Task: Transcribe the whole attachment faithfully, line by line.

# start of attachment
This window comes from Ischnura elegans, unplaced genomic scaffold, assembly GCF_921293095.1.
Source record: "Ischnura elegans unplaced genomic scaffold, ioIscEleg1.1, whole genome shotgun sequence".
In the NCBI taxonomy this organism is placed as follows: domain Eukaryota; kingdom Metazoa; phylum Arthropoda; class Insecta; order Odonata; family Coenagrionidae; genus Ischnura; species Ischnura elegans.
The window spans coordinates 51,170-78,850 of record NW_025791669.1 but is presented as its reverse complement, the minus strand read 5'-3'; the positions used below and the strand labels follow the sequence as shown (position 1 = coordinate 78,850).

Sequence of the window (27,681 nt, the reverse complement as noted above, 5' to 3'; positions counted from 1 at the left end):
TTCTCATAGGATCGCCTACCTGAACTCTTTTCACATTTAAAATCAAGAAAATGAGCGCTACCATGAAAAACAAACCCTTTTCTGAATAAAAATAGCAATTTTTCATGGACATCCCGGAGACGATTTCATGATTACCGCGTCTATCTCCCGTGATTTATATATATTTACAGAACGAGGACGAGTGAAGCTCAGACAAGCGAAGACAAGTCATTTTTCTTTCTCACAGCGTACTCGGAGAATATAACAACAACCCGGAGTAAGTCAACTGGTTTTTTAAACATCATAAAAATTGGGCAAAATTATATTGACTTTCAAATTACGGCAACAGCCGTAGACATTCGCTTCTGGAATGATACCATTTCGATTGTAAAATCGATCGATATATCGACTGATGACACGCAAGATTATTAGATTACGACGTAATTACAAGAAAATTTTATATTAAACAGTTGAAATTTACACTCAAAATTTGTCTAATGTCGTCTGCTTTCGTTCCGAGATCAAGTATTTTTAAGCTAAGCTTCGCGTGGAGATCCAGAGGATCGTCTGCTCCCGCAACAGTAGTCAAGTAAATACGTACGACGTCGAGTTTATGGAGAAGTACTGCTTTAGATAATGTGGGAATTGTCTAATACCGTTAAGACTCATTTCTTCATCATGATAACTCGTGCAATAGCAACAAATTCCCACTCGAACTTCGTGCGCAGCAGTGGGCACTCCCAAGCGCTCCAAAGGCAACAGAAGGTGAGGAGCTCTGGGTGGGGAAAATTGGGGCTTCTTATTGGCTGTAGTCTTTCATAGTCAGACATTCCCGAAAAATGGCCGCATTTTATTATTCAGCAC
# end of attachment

This window comes from Ischnura elegans, unplaced genomic scaffold, assembly GCF_921293095.1.
Source record: "Ischnura elegans unplaced genomic scaffold, ioIscEleg1.1, whole genome shotgun sequence".
In the NCBI taxonomy this organism is placed as follows: domain Eukaryota; kingdom Metazoa; phylum Arthropoda; class Insecta; order Odonata; family Coenagrionidae; genus Ischnura; species Ischnura elegans.
The window spans coordinates 51,170-78,850 of record NW_025791669.1 but is presented as its reverse complement, the minus strand read 5'-3'; the positions used below and the strand labels follow the sequence as shown (position 1 = coordinate 78,850).

Sequence of the window (27,681 nt, the reverse complement as noted above, 5' to 3'; positions counted from 1 at the left end):
TTCTCATAGGATCGCCTACCTGAACTCTTTTCACATTTAAAATCAAGAAAATGAGCGCTACCATGAAAAACAAACCCTTTTCTGAATAAAAATAGCAATTTTTCATGGACATCCCGGAGACGATTTCATGATTACCGCGTCTATCTCCCGTGATTTATATATATTTACAGAACGAGGACGAGTGAAGCTCAGACAAGCGAAGACAAGTCATTTTTCTTTCTCACAGCGTACTCGGAGAATATAACAACAACCCGGAGTAAGTCAACTGGTTTTTTAAACATCATAAAAATTGGGCAAAATTATATTGACTTTCAAATTACGGCAACAGCCGTAGACATTCGCTTCTGGAATGATACCATTTCGATTGTAAAATCGATCGATATATCGACTGATGACACGCAAGATTATTAGATTACGACGTAATTACAAGAAAATTTTATATTAAACAGTTGAAATTTACACTCAAAATTTGTCTAATGTCGTCTGCTTTCGTTCCGAGATCAAGTATTTTTAAGCTAAGCTTCGCGTGGAGATCCAGAGGATCGTCTGCTCCCGCAACAGTAGTCAAGTAAATACGTACGACGTCGAGTTTATGGAGAAGTACTGCTTTAGATAATGTGGGAATTGTCTAATACCGTTAAGACTCATTTCTTCATCATGATAACTCGTGCAATAGCAACAAATTCCCACTCGAACTTCGTGCGCAGCAGTGGGCACTCCCAAGCGCTCCAAAGGCAACAGAAGGTGAGGAGCTCTGGGTGGGGAAAATTGGGGCTTCTTATTGGCTGTAGTCTTTCATAGTCAGACATTCCCGAAAAATGGCCGCATTTTATTATTCAGCAC